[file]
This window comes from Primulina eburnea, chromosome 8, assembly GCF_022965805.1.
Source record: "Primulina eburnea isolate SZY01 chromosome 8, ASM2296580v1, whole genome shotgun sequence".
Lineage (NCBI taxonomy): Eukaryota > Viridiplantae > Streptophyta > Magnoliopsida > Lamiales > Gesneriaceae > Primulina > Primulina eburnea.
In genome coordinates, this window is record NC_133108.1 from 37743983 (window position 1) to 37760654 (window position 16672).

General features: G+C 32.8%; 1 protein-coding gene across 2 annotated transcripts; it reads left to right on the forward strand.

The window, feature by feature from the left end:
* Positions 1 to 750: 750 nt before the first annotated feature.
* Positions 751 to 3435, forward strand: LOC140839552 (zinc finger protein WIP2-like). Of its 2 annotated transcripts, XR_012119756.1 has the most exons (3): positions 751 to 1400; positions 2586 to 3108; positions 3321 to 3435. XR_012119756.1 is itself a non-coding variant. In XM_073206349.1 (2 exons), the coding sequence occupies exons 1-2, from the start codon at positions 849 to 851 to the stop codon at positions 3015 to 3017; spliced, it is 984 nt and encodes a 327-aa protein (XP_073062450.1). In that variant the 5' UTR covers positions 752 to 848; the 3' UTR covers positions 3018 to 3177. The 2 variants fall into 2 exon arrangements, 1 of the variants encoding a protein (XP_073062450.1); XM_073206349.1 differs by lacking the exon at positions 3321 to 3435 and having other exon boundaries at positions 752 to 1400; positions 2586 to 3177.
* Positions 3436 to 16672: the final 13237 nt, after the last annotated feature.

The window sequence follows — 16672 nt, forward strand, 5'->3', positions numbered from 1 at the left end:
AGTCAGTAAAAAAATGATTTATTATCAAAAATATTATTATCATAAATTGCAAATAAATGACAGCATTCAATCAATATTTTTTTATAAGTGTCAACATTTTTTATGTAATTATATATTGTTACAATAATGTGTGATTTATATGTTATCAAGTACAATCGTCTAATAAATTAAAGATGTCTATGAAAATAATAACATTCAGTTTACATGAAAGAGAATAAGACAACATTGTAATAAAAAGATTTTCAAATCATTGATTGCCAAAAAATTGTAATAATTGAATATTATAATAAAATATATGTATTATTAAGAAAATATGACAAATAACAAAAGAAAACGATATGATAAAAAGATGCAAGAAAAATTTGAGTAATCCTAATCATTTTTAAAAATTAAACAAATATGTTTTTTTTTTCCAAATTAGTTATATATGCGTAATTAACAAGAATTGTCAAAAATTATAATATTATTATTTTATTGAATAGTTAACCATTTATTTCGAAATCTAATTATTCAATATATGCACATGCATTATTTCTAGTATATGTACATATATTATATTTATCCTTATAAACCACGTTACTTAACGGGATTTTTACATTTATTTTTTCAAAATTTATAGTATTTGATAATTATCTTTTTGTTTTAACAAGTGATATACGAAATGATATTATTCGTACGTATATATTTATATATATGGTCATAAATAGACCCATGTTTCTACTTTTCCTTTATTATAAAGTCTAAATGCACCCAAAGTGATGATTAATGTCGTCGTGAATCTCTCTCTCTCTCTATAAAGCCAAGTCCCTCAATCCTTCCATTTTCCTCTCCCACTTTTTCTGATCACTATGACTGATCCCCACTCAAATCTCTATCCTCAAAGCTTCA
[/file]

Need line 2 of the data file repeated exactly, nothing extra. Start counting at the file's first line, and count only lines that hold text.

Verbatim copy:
Source record: "Primulina eburnea isolate SZY01 chromosome 8, ASM2296580v1, whole genome shotgun sequence".